Group 2 Language Acquisition (Japanese, Chinese, Eng B)

Group 2 consists of two modern language courses—language ab initio and language B—that are offered in a number of languages. Language ab initio and language B are language acquisition courses designed to provide students with the necessary skills and intercultural understanding to enable them to communicate successfully in an environment where the language studied is spoken.


Group 3 Individuals and Societies (Business Management, Economics)

Business management is the study of decision-making within an organization. Emphasis is placed on strategic decision-making. Students learn to analyze, discuss and evaluate activities at local, national and international levels.

Economics: The study of economics is essentially about dealing with scarcity, resource allocation and the methods and processes by which choices are made in the satisfaction of human wants.


Group 4 Sciences (Biology, Chemistry, Computer Science and Physics)

At the school level both theory and all students should undertake experiments. Students have opportunities to design investigations, collect data, develop manipulative skills, analyse results, collaborate with peers and evaluate and communicate their findings. These courses allow students to develop traditional practical skills and techniques and to increase facility in the use of mathematics, which is the language of science.  It also allows students to develop interpersonal skills, and digital technology skills, which are essential in 21st century scientific endeavor and are important life-enhancing, transferable skills in their own right.

Chemistry: It is often called the central science, as chemical principles underpin both the physical environment in which we live and all biological systems.

Computer science requires an understanding of the fundamental concepts of computational thinking as well as knowledge of how computers and other digital devices operate. During the course the student will develop computational solutions. This will involve the ability to identify a problem or unanswered question, design, prototype and test a proposed solution, liaise with clients to evaluate the success of the proposed solution and make recommendations for future developments.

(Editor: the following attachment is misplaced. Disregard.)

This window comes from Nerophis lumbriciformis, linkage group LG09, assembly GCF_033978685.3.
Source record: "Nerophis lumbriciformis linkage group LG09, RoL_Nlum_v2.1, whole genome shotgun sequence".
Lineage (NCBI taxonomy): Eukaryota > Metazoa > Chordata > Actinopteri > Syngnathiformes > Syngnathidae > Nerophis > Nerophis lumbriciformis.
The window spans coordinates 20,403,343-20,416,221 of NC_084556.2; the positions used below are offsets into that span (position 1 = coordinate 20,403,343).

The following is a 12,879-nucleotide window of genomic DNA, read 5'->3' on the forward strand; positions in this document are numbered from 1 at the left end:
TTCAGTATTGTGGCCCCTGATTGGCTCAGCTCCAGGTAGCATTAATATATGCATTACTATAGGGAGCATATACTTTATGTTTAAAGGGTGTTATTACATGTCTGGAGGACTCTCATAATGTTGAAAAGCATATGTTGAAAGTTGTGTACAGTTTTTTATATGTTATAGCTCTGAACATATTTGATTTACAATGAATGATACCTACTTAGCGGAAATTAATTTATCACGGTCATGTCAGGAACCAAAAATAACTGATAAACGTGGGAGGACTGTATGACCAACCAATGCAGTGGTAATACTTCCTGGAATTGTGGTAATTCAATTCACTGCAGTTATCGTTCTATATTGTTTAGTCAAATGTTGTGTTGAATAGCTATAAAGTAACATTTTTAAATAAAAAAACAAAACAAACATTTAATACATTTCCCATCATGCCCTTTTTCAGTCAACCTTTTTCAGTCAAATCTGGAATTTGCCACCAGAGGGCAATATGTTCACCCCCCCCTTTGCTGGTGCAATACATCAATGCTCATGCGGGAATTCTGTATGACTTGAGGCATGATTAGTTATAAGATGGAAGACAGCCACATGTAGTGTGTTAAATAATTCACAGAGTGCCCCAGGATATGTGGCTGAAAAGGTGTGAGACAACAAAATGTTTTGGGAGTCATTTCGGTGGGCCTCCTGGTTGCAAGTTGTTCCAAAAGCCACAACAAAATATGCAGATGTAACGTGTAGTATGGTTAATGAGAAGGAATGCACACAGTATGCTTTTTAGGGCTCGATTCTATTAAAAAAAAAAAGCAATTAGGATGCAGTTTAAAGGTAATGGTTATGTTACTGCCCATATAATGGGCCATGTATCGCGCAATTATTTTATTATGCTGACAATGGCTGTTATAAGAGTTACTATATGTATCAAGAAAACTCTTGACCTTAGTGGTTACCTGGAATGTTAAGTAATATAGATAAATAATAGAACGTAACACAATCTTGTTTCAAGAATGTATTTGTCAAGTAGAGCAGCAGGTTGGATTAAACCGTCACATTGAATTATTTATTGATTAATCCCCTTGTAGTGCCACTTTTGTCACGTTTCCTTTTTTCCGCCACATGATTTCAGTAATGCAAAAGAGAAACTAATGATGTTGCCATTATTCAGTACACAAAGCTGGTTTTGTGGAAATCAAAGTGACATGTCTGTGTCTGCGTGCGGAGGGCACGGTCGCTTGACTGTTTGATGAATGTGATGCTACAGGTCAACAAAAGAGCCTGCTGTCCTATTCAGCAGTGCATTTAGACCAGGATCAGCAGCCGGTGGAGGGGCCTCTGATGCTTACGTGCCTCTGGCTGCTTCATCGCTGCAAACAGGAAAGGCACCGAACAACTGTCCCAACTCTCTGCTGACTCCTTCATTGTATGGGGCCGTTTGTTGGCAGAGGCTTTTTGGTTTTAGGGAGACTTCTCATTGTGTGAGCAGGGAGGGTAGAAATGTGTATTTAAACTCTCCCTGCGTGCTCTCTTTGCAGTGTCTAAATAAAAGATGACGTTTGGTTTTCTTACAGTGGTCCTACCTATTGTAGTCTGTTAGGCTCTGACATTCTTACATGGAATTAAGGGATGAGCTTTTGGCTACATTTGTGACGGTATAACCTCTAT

Biology is the study of life. Students attempt to understand the living world at all levels using many different approaches and techniques. At one end of the scale is the cell, its molecular construction and complex metabolic reactions. At the other end of the scale students investigate the interactions that make whole ecosystems function.

Physics is the most fundamental of the experimental sciences, as it seeks to explain the universe itself from the very smallest particles to the vast distances between galaxies.


Group 5 Mathematics –

Different courses are available to meet the diverse needs of the students.

Mathematical studies SL

This course is available only at standard level. It has an emphasis on applications of mathematics, and the largest section is on statistical techniques.

Mathematics SL

This course caters for students who already possess knowledge of basic mathematical concepts, and who are equipped with the skills needed to apply simple mathematical techniques correctly. The majority of these students will expect to need a sound mathematical background as they prepare for future studies in subjects such as chemistry, economics, statistics and business administration.

Mathematics HL

This course caters for students with a good background in mathematics who are competent in a range of

analytical and technical skills. The majority of these students will be expecting to include mathematics as

a major component of their university studies, either as a subject in its own right or within courses such as physics, engineering and technology.


Group 6 Music

The Diploma Programme music course provides an appropriate foundation for further study in music at university level or in music career pathways. It also provides an enriching and valuable course of study for students who may pursue other careers. This course also provides all students with the opportunity to engage in the world of music as lifelong participants.


Assessments in the IBDP

The International Baccalaureate® (IB) Diploma Programme (DP) uses both internally and externally assessed components to assess student performance. The IB uses criteria based rubrics to assess the performance of the students, which means the performance of the students is measured against pre-determined criteria and not against other students. The students are scored on a scale of 1 to 7, 1 being the lowest and 7 being the highest.

Internal Assessments: The students complete these assessments in school under guidance from a Teacher. Some examples are:

  • oral work in languages
  • fieldwork in geography
  • laboratory work in the sciences
  • investigations in mathematics
  • artistic performances.

External Assessments Examinations form the basis of the assessment for most courses. This is because of their high levels of objectivity and reliability.

They include:

  • essays
  • structured problems
  • short-response questions
  • data-response questions
  • text-response questions
  • case-study questions
  • multiple-choice questions – though these are rarely used.